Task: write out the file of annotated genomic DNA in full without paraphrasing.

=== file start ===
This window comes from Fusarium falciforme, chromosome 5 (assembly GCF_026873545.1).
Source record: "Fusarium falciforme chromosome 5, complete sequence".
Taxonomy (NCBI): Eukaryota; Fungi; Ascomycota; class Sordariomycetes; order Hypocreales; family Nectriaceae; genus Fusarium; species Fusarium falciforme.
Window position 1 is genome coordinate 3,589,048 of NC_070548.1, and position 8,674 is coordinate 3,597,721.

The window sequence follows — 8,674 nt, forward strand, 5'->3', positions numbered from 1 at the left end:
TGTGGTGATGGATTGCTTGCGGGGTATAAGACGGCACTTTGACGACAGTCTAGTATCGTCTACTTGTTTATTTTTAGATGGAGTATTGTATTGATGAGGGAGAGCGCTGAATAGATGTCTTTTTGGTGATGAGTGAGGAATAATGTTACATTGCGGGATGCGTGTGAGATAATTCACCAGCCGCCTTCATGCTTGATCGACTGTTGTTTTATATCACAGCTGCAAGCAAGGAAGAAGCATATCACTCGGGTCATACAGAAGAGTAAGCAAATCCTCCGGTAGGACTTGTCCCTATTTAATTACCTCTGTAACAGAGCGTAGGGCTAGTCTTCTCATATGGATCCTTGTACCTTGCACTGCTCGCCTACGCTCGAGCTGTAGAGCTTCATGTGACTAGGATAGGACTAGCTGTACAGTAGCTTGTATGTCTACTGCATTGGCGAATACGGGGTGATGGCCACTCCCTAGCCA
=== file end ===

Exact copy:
This window comes from Fusarium falciforme, chromosome 5 (assembly GCF_026873545.1).
Source record: "Fusarium falciforme chromosome 5, complete sequence".
Taxonomy (NCBI): Eukaryota; Fungi; Ascomycota; class Sordariomycetes; order Hypocreales; family Nectriaceae; genus Fusarium; species Fusarium falciforme.
Window position 1 is genome coordinate 3,589,048 of NC_070548.1, and position 8,674 is coordinate 3,597,721.

The window sequence follows — 8,674 nt, forward strand, 5'->3', positions numbered from 1 at the left end:
TGTGGTGATGGATTGCTTGCGGGGTATAAGACGGCACTTTGACGACAGTCTAGTATCGTCTACTTGTTTATTTTTAGATGGAGTATTGTATTGATGAGGGAGAGCGCTGAATAGATGTCTTTTTGGTGATGAGTGAGGAATAATGTTACATTGCGGGATGCGTGTGAGATAATTCACCAGCCGCCTTCATGCTTGATCGACTGTTGTTTTATATCACAGCTGCAAGCAAGGAAGAAGCATATCACTCGGGTCATACAGAAGAGTAAGCAAATCCTCCGGTAGGACTTGTCCCTATTTAATTACCTCTGTAACAGAGCGTAGGGCTAGTCTTCTCATATGGATCCTTGTACCTTGCACTGCTCGCCTACGCTCGAGCTGTAGAGCTTCATGTGACTAGGATAGGACTAGCTGTACAGTAGCTTGTATGTCTACTGCATTGGCGAATACGGGGTGATGGCCACTCCCTAGCCA